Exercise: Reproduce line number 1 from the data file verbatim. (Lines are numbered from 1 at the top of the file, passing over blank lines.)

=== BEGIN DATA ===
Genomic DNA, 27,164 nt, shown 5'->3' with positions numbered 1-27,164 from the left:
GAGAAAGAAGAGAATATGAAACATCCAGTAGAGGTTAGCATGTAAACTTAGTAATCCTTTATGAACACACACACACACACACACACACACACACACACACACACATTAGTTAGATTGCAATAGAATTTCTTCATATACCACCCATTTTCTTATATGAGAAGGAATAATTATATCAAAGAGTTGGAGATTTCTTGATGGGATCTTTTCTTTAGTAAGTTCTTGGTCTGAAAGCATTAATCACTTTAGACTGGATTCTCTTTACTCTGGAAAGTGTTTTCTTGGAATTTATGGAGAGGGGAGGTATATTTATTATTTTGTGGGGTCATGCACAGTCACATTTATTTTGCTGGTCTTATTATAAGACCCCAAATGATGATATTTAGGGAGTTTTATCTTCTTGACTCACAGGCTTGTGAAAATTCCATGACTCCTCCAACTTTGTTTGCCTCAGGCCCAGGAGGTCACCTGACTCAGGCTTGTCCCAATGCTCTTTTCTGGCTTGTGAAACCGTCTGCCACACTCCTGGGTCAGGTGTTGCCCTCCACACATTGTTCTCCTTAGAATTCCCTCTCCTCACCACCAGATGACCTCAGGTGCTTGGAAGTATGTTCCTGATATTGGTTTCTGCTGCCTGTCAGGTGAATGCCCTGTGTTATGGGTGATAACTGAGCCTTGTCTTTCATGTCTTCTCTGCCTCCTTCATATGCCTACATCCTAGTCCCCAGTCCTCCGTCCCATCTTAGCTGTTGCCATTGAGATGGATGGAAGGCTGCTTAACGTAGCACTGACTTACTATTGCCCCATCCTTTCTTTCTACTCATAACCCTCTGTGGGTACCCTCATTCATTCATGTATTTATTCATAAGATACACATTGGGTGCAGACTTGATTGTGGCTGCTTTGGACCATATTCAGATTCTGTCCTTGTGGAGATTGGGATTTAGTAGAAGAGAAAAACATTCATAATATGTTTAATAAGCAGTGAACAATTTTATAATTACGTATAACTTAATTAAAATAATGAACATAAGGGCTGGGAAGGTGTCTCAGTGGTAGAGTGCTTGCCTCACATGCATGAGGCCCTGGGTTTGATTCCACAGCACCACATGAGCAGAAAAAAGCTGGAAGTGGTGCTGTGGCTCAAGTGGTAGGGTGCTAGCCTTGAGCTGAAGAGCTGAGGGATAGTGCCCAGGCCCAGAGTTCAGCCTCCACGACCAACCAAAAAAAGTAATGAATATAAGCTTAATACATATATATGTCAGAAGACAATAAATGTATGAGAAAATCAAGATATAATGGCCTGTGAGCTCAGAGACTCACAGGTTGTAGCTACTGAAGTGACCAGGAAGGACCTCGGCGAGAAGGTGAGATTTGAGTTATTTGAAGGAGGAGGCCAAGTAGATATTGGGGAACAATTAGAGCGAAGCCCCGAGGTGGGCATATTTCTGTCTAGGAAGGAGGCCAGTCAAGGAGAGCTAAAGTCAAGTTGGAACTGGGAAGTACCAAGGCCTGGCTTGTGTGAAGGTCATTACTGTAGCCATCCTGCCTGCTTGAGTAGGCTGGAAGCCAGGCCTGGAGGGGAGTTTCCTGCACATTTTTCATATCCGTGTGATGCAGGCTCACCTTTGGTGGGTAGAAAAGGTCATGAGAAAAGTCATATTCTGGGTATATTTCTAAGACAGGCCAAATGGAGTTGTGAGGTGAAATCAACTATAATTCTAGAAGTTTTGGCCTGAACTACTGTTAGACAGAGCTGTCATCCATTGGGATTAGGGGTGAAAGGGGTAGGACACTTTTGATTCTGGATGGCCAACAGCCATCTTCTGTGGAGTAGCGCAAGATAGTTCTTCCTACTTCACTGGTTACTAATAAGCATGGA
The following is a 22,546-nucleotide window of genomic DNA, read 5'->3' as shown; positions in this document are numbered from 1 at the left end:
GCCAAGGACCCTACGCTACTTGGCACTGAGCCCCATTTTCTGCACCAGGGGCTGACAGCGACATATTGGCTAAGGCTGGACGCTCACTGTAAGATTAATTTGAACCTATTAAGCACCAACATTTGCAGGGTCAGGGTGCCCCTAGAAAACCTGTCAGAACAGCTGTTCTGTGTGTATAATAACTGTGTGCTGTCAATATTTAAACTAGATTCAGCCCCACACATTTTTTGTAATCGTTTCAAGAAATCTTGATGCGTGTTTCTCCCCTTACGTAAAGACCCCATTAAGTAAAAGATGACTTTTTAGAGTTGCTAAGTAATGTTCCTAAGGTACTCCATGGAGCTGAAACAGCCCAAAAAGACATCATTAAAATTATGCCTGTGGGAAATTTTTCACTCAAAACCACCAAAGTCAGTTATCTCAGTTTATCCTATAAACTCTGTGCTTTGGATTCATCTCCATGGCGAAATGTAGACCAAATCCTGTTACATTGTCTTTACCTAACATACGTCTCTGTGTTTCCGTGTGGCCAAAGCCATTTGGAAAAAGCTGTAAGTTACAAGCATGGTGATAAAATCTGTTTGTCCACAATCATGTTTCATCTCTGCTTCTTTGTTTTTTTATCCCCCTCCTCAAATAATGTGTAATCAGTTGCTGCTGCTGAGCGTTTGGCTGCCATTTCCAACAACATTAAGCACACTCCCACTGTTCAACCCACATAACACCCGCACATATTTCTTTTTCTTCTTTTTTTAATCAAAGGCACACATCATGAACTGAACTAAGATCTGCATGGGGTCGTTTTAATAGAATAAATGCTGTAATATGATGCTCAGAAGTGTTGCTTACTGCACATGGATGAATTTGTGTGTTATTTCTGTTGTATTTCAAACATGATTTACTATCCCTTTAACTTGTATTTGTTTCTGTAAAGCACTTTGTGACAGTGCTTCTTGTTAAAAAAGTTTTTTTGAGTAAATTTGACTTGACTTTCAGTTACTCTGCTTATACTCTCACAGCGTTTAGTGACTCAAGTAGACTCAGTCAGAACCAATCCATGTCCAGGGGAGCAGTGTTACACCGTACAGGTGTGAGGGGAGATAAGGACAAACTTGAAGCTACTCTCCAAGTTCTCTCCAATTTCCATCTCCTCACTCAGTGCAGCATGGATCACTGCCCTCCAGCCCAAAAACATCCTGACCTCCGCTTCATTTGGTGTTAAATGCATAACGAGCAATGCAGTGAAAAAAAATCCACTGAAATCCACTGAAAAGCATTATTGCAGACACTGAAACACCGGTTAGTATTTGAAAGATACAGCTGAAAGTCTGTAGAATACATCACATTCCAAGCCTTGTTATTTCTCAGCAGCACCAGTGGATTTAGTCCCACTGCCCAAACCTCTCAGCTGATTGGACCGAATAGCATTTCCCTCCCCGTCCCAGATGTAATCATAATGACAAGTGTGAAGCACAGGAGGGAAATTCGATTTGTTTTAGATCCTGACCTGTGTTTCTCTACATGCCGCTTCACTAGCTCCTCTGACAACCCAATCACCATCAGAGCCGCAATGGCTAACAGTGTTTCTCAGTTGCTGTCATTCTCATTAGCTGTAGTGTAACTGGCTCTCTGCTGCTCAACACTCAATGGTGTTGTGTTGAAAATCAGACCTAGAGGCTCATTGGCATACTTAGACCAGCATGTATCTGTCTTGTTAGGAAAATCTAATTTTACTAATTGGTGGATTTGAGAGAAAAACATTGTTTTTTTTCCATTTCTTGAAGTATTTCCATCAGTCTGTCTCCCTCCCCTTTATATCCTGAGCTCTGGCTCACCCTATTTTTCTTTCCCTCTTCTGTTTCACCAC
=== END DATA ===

Genomic DNA, 27,164 nt, shown 5'->3' with positions numbered 1-27,164 from the left: